NEWS Week 3 Updates

Discussion in 'Myth Maker News' started by Meta, Jan 15, 2016.

  1. We're steadily preparing for the second playtest next week. Most of our work concerns content for that test, but we've also been working on systems further out.

    Combat system changes
    • Parrying no longer applies to projectiles.
    • Standing up from prone only costs some of a character's movement, allowing characters to move or sprint after standing up, or even stand up as part of a dodge.
    • Physical interactions between creatures of different sizes have been streamlined a bit more. This will become relevant in the upcoming Ogre Battle playtest.
    • Tactics and Command proficiencies now grant their bonuses in all checks relating to Stealth and Awareness.
    • Several changes were made to the combat talents. Quick Draw was simplified, and also allows quick sheathing of a drawn weapon.
    • Added and updated equipment for the Seven Samurai playtest: Kusarigama, Shuriken, & Makibishi.
    Other changes
    • Work continues on the social system.
    #1 Meta, Jan 15, 2016
    Last edited by a moderator: Jan 25, 2016
    Krylanna and Acquaintance like this.
  2. " 1d less damage from your attacks"

    So modifier damage only on one size above difference?
  3. Correct. A thing is either larger in SIZE or larger in SCALE. There aren't a list of categories like, Medium, Large, Huge, Gargantuan, Colossal, etc. that are part of a creature's properties. You can think of it as two size categories in a sense, but it really just deals with the comparative size between two things.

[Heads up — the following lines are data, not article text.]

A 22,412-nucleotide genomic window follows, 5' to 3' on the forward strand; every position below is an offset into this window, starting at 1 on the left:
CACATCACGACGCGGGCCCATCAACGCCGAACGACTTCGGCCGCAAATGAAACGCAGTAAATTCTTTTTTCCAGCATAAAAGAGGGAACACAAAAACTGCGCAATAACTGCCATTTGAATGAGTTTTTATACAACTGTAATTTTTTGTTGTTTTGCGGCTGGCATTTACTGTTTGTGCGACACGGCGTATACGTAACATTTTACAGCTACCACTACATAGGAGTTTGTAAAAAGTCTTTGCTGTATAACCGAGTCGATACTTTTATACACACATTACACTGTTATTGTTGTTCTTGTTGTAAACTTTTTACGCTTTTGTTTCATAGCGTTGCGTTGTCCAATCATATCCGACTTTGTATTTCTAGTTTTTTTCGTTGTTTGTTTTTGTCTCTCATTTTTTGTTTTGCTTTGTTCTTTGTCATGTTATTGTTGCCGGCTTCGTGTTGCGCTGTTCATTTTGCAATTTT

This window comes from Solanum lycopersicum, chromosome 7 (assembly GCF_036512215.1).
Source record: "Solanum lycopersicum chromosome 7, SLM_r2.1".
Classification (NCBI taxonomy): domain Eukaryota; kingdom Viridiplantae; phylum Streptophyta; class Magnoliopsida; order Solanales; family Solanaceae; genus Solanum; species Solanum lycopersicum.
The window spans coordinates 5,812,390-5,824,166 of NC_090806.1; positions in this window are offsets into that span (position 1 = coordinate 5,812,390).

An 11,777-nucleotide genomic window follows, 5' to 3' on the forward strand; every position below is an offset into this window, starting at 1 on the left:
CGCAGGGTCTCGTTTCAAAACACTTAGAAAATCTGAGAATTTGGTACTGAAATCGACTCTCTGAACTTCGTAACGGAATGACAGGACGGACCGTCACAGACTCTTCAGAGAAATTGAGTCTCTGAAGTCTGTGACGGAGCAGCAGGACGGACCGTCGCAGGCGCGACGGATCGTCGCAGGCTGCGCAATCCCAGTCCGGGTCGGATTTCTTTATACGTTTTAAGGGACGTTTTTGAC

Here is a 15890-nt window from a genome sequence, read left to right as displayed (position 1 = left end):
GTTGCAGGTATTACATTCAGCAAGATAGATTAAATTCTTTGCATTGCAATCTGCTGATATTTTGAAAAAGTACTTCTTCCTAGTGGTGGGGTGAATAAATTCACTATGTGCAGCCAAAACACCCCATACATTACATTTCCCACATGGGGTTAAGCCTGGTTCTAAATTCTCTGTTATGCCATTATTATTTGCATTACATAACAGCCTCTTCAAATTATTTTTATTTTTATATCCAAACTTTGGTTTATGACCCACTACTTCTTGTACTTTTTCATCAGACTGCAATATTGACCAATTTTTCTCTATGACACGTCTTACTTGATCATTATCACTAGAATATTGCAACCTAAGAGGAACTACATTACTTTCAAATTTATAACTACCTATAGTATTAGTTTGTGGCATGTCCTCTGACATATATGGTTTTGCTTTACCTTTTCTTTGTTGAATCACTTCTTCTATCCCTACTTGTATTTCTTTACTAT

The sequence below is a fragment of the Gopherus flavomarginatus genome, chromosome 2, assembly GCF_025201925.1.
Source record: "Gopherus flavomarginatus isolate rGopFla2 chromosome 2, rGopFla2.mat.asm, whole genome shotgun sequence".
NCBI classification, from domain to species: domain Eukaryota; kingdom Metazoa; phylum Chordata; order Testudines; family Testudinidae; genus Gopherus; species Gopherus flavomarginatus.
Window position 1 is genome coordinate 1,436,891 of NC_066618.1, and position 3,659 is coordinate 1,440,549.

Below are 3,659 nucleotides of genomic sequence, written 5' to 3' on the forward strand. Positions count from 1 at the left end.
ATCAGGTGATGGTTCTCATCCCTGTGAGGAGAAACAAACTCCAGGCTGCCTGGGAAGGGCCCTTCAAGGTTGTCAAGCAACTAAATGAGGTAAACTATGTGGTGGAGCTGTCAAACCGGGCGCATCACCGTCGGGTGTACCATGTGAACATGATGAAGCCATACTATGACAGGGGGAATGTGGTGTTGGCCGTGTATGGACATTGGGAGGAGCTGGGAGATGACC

For example, in D&D a human is medium and an ogre is large, so that's one size category difference. In Myth Maker, the ogre is larger in SIZE than the human, so you apply the penalties and bonuses to their interactions. In D&D, a truly massive creature (like the tarrasque) has massive ability scores to reflect its scale. In Myth Maker, these massive creatures have the same stat distribution and it's these relational modifiers that matter when they interact.

    You can tell if something is a different SCALE than another thing if one can be an environment for the other (like a bug on a human). You can tell if it's a different SIZE if one is a lot larger, but not an environment. Players will have to decide on their own for beings that might be on the edge of that (say, a tiny mouse to a human). The mechanic is intended to create great storytelling experiences rather than be exact mathematical systems.

    Hopefully that's all simple and intuitive. You'll see these size mechanics in the third playtest.

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